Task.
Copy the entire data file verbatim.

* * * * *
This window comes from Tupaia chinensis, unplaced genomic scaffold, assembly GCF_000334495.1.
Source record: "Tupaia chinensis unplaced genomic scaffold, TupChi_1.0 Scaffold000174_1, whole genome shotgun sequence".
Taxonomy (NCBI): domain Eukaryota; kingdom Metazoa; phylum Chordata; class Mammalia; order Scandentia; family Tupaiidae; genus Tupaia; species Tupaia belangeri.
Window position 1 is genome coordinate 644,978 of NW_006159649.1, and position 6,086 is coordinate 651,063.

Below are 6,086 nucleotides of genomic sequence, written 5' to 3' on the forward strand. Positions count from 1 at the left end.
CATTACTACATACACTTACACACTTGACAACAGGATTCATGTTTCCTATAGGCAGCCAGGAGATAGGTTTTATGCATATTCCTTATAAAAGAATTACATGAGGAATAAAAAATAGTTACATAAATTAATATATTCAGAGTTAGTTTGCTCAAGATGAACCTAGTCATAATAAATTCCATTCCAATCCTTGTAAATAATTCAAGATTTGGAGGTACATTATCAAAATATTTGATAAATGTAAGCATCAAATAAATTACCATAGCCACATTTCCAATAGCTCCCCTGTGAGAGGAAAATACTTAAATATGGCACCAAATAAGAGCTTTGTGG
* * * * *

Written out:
This window comes from Tupaia chinensis, unplaced genomic scaffold, assembly GCF_000334495.1.
Source record: "Tupaia chinensis unplaced genomic scaffold, TupChi_1.0 Scaffold000174_1, whole genome shotgun sequence".
Taxonomy (NCBI): domain Eukaryota; kingdom Metazoa; phylum Chordata; class Mammalia; order Scandentia; family Tupaiidae; genus Tupaia; species Tupaia belangeri.
Window position 1 is genome coordinate 644,978 of NW_006159649.1, and position 6,086 is coordinate 651,063.

Below are 6,086 nucleotides of genomic sequence, written 5' to 3' on the forward strand. Positions count from 1 at the left end.
CATTACTACATACACTTACACACTTGACAACAGGATTCATGTTTCCTATAGGCAGCCAGGAGATAGGTTTTATGCATATTCCTTATAAAAGAATTACATGAGGAATAAAAAATAGTTACATAAATTAATATATTCAGAGTTAGTTTGCTCAAGATGAACCTAGTCATAATAAATTCCATTCCAATCCTTGTAAATAATTCAAGATTTGGAGGTACATTATCAAAATATTTGATAAATGTAAGCATCAAATAAATTACCATAGCCACATTTCCAATAGCTCCCCTGTGAGAGGAAAATACTTAAATATGGCACCAAATAAGAGCTTTGTGG